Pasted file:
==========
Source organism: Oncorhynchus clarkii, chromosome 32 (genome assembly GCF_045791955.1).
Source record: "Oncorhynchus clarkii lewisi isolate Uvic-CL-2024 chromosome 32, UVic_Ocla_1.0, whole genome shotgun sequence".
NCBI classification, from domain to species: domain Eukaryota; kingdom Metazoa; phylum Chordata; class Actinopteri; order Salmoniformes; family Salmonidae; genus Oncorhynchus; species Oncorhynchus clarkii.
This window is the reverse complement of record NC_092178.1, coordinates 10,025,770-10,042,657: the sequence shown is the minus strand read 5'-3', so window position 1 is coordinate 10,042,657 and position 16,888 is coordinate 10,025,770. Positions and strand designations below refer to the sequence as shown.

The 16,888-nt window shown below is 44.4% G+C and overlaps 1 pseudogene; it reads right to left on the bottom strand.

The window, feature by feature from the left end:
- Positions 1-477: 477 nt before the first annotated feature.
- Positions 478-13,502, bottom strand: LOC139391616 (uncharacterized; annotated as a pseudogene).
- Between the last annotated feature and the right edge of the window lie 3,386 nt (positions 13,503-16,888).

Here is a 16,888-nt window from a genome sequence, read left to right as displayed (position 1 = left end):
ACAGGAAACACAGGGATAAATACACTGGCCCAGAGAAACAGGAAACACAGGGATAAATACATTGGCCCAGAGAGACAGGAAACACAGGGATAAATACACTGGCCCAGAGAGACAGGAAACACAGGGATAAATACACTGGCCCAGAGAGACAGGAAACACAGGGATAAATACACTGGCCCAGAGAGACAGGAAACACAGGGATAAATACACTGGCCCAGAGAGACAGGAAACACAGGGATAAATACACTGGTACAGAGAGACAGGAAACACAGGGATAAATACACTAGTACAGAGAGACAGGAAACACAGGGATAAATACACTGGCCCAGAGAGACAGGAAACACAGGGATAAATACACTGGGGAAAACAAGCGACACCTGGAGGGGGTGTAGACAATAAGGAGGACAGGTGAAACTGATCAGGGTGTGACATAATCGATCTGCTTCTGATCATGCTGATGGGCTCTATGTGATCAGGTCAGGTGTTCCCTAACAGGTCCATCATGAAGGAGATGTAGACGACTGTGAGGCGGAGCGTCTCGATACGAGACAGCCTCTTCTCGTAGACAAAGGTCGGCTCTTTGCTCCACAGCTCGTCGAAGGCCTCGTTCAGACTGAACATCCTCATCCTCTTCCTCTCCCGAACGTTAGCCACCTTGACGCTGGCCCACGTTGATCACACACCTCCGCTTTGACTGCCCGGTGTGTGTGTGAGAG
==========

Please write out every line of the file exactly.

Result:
Source organism: Oncorhynchus clarkii, chromosome 32 (genome assembly GCF_045791955.1).
Source record: "Oncorhynchus clarkii lewisi isolate Uvic-CL-2024 chromosome 32, UVic_Ocla_1.0, whole genome shotgun sequence".
NCBI classification, from domain to species: domain Eukaryota; kingdom Metazoa; phylum Chordata; class Actinopteri; order Salmoniformes; family Salmonidae; genus Oncorhynchus; species Oncorhynchus clarkii.
This window is the reverse complement of record NC_092178.1, coordinates 10,025,770-10,042,657: the sequence shown is the minus strand read 5'-3', so window position 1 is coordinate 10,042,657 and position 16,888 is coordinate 10,025,770. Positions and strand designations below refer to the sequence as shown.

The 16,888-nt window shown below is 44.4% G+C and overlaps 1 pseudogene; it reads right to left on the bottom strand.

The window, feature by feature from the left end:
- Positions 1-477: 477 nt before the first annotated feature.
- Positions 478-13,502, bottom strand: LOC139391616 (uncharacterized; annotated as a pseudogene).
- Between the last annotated feature and the right edge of the window lie 3,386 nt (positions 13,503-16,888).

Here is a 16,888-nt window from a genome sequence, read left to right as displayed (position 1 = left end):
ACAGGAAACACAGGGATAAATACACTGGCCCAGAGAAACAGGAAACACAGGGATAAATACATTGGCCCAGAGAGACAGGAAACACAGGGATAAATACACTGGCCCAGAGAGACAGGAAACACAGGGATAAATACACTGGCCCAGAGAGACAGGAAACACAGGGATAAATACACTGGCCCAGAGAGACAGGAAACACAGGGATAAATACACTGGCCCAGAGAGACAGGAAACACAGGGATAAATACACTGGTACAGAGAGACAGGAAACACAGGGATAAATACACTAGTACAGAGAGACAGGAAACACAGGGATAAATACACTGGCCCAGAGAGACAGGAAACACAGGGATAAATACACTGGGGAAAACAAGCGACACCTGGAGGGGGTGTAGACAATAAGGAGGACAGGTGAAACTGATCAGGGTGTGACATAATCGATCTGCTTCTGATCATGCTGATGGGCTCTATGTGATCAGGTCAGGTGTTCCCTAACAGGTCCATCATGAAGGAGATGTAGACGACTGTGAGGCGGAGCGTCTCGATACGAGACAGCCTCTTCTCGTAGACAAAGGTCGGCTCTTTGCTCCACAGCTCGTCGAAGGCCTCGTTCAGACTGAACATCCTCATCCTCTTCCTCTCCCGAACGTTAGCCACCTTGACGCTGGCCCACGTTGATCACACACCTCCGCTTTGACTGCCCGGTGTGTGTGTGAGAG